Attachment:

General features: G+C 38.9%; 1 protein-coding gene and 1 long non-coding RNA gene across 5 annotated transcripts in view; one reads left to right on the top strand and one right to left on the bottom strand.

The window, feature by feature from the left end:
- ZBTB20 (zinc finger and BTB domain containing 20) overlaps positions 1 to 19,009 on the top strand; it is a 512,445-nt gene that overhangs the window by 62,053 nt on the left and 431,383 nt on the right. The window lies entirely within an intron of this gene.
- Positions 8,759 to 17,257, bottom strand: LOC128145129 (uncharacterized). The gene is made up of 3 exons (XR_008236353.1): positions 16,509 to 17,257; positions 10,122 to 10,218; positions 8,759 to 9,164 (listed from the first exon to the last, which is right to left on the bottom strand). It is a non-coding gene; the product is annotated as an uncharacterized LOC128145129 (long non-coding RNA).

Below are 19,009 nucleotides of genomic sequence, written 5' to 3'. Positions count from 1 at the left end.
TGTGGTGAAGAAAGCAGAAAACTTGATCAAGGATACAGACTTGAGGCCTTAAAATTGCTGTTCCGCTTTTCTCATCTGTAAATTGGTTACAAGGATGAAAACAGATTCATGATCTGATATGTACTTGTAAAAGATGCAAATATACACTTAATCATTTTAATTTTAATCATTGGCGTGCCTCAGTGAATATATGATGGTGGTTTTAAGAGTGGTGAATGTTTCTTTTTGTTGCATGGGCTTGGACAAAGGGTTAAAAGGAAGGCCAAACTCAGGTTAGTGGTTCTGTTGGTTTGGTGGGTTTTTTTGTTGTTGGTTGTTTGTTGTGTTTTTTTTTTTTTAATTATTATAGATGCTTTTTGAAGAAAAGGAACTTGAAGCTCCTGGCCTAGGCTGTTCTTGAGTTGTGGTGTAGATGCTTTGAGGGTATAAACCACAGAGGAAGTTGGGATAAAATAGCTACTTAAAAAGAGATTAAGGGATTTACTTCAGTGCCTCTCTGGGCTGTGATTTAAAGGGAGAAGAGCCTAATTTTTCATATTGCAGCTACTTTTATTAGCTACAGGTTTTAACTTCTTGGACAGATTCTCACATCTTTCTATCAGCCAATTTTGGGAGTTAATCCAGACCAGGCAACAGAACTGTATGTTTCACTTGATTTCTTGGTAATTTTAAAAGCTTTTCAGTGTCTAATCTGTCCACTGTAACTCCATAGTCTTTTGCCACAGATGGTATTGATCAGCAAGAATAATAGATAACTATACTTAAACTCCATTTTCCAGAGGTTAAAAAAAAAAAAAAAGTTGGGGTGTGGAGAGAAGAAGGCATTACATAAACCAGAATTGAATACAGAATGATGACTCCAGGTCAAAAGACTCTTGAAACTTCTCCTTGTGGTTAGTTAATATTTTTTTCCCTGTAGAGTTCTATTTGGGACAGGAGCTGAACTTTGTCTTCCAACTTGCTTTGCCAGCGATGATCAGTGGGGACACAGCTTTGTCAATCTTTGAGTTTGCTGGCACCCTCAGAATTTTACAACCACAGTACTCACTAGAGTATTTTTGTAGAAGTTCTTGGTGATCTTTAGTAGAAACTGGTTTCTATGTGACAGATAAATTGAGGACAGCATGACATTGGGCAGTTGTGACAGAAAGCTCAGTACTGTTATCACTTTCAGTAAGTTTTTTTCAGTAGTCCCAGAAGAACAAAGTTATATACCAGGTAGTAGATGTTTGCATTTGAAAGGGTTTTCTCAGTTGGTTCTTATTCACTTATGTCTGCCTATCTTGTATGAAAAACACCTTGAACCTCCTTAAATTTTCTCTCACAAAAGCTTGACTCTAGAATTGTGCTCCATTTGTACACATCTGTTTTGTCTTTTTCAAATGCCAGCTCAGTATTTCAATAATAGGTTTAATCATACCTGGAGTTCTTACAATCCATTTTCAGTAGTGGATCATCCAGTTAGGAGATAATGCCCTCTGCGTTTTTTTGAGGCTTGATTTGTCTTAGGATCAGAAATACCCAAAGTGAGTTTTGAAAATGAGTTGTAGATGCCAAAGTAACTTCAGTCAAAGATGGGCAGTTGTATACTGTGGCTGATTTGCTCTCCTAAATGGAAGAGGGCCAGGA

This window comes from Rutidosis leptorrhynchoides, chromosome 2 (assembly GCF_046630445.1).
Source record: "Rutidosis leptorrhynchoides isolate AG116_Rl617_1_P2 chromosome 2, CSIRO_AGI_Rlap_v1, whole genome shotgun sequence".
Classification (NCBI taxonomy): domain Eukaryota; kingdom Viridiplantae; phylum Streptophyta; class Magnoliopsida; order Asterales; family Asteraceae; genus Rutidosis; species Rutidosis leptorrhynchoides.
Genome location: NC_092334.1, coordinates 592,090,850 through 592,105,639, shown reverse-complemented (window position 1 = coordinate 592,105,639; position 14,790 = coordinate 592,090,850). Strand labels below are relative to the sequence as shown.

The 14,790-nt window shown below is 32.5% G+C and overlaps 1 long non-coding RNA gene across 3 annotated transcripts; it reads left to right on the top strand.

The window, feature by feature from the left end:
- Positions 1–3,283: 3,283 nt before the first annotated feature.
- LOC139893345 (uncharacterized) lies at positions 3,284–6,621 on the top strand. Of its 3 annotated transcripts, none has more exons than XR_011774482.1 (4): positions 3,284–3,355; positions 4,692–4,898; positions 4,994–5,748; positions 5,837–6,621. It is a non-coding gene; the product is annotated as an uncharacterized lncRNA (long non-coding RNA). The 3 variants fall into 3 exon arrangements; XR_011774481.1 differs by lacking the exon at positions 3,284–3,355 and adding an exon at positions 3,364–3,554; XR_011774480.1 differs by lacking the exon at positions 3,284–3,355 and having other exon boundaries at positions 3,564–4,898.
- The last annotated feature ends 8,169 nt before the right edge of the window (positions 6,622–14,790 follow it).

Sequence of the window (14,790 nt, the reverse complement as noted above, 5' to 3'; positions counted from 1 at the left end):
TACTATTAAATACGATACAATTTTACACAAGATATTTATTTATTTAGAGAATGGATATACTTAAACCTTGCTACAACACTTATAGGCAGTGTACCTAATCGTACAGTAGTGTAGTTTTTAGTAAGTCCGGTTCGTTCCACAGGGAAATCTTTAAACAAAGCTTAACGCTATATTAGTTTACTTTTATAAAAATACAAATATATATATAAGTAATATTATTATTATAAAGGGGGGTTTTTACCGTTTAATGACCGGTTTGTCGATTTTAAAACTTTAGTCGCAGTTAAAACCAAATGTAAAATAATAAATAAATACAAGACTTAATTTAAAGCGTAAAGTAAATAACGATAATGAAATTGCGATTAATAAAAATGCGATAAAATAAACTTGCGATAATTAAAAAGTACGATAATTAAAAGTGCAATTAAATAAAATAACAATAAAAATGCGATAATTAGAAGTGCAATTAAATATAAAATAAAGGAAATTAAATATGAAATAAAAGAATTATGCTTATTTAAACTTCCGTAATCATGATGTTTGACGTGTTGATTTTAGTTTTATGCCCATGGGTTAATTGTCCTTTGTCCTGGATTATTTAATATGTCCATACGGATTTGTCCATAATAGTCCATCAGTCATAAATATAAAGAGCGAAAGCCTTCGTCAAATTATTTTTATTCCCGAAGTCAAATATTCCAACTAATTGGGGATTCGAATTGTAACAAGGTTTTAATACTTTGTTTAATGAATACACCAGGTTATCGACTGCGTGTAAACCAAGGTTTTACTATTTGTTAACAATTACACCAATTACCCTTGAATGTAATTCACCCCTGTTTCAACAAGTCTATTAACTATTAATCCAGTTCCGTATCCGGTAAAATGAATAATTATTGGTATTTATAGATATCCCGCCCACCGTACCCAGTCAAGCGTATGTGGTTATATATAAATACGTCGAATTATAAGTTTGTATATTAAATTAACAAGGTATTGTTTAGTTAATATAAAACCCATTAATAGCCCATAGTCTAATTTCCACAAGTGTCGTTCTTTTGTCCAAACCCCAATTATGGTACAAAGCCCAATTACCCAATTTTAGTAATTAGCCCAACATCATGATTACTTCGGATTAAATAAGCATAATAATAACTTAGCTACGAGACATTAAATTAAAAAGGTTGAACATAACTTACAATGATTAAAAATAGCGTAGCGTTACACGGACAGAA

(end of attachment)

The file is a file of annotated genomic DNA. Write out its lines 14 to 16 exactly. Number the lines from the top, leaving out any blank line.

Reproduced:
- LOC139893345 (uncharacterized) lies at positions 3,284–6,621 on the top strand. Of its 3 annotated transcripts, none has more exons than XR_011774482.1 (4): positions 3,284–3,355; positions 4,692–4,898; positions 4,994–5,748; positions 5,837–6,621. It is a non-coding gene; the product is annotated as an uncharacterized lncRNA (long non-coding RNA). The 3 variants fall into 3 exon arrangements; XR_011774481.1 differs by lacking the exon at positions 3,284–3,355 and adding an exon at positions 3,364–3,554; XR_011774480.1 differs by lacking the exon at positions 3,284–3,355 and having other exon boundaries at positions 3,564–4,898.
- The last annotated feature ends 8,169 nt before the right edge of the window (positions 6,622–14,790 follow it).

Sequence of the window (14,790 nt, the reverse complement as noted above, 5' to 3'; positions counted from 1 at the left end):